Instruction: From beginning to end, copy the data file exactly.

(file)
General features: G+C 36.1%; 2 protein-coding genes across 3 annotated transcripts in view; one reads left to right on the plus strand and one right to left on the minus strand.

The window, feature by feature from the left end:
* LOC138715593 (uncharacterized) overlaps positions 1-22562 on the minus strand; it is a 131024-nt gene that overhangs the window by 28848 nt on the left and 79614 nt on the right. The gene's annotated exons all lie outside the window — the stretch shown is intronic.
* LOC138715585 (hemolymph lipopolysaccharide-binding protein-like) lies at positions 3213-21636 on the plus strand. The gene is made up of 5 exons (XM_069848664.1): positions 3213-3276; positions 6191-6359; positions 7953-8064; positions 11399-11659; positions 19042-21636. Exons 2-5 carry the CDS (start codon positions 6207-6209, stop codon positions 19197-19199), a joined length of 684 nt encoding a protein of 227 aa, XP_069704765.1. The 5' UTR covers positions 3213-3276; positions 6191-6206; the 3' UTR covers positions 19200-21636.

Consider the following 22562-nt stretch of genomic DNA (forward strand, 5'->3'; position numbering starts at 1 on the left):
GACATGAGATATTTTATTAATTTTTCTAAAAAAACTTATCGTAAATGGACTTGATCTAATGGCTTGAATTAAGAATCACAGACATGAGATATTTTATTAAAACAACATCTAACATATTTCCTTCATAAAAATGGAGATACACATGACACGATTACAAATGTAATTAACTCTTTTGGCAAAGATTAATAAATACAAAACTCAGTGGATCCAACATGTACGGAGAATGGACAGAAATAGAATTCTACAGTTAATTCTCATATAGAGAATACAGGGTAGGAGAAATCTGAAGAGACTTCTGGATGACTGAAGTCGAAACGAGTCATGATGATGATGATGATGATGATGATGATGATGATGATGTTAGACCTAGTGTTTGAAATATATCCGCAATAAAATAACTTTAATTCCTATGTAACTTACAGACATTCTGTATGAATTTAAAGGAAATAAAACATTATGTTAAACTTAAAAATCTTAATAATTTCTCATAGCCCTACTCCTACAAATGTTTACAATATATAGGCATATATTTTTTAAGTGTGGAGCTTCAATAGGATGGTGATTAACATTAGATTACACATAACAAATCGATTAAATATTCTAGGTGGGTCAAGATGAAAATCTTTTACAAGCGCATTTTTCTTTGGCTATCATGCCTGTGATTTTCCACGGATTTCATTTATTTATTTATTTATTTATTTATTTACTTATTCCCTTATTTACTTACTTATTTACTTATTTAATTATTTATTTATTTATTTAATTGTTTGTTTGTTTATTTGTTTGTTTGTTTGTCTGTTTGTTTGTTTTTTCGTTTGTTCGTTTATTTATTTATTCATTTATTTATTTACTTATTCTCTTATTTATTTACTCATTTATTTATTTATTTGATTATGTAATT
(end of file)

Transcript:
General features: G+C 36.1%; 2 protein-coding genes across 3 annotated transcripts in view; one reads left to right on the plus strand and one right to left on the minus strand.

The window, feature by feature from the left end:
* LOC138715593 (uncharacterized) overlaps positions 1-22562 on the minus strand; it is a 131024-nt gene that overhangs the window by 28848 nt on the left and 79614 nt on the right. The gene's annotated exons all lie outside the window — the stretch shown is intronic.
* LOC138715585 (hemolymph lipopolysaccharide-binding protein-like) lies at positions 3213-21636 on the plus strand. The gene is made up of 5 exons (XM_069848664.1): positions 3213-3276; positions 6191-6359; positions 7953-8064; positions 11399-11659; positions 19042-21636. Exons 2-5 carry the CDS (start codon positions 6207-6209, stop codon positions 19197-19199), a joined length of 684 nt encoding a protein of 227 aa, XP_069704765.1. The 5' UTR covers positions 3213-3276; positions 6191-6206; the 3' UTR covers positions 19200-21636.

Consider the following 22562-nt stretch of genomic DNA (forward strand, 5'->3'; position numbering starts at 1 on the left):
GACATGAGATATTTTATTAATTTTTCTAAAAAAACTTATCGTAAATGGACTTGATCTAATGGCTTGAATTAAGAATCACAGACATGAGATATTTTATTAAAACAACATCTAACATATTTCCTTCATAAAAATGGAGATACACATGACACGATTACAAATGTAATTAACTCTTTTGGCAAAGATTAATAAATACAAAACTCAGTGGATCCAACATGTACGGAGAATGGACAGAAATAGAATTCTACAGTTAATTCTCATATAGAGAATACAGGGTAGGAGAAATCTGAAGAGACTTCTGGATGACTGAAGTCGAAACGAGTCATGATGATGATGATGATGATGATGATGATGATGATGATGTTAGACCTAGTGTTTGAAATATATCCGCAATAAAATAACTTTAATTCCTATGTAACTTACAGACATTCTGTATGAATTTAAAGGAAATAAAACATTATGTTAAACTTAAAAATCTTAATAATTTCTCATAGCCCTACTCCTACAAATGTTTACAATATATAGGCATATATTTTTTAAGTGTGGAGCTTCAATAGGATGGTGATTAACATTAGATTACACATAACAAATCGATTAAATATTCTAGGTGGGTCAAGATGAAAATCTTTTACAAGCGCATTTTTCTTTGGCTATCATGCCTGTGATTTTCCACGGATTTCATTTATTTATTTATTTATTTATTTATTTACTTATTCCCTTATTTACTTACTTATTTACTTATTTAATTATTTATTTATTTATTTAATTGTTTGTTTGTTTATTTGTTTGTTTGTTTGTCTGTTTGTTTGTTTTTTCGTTTGTTCGTTTATTTATTTATTCATTTATTTATTTACTTATTCTCTTATTTATTTACTCATTTATTTATTTATTTGATTATGTAATT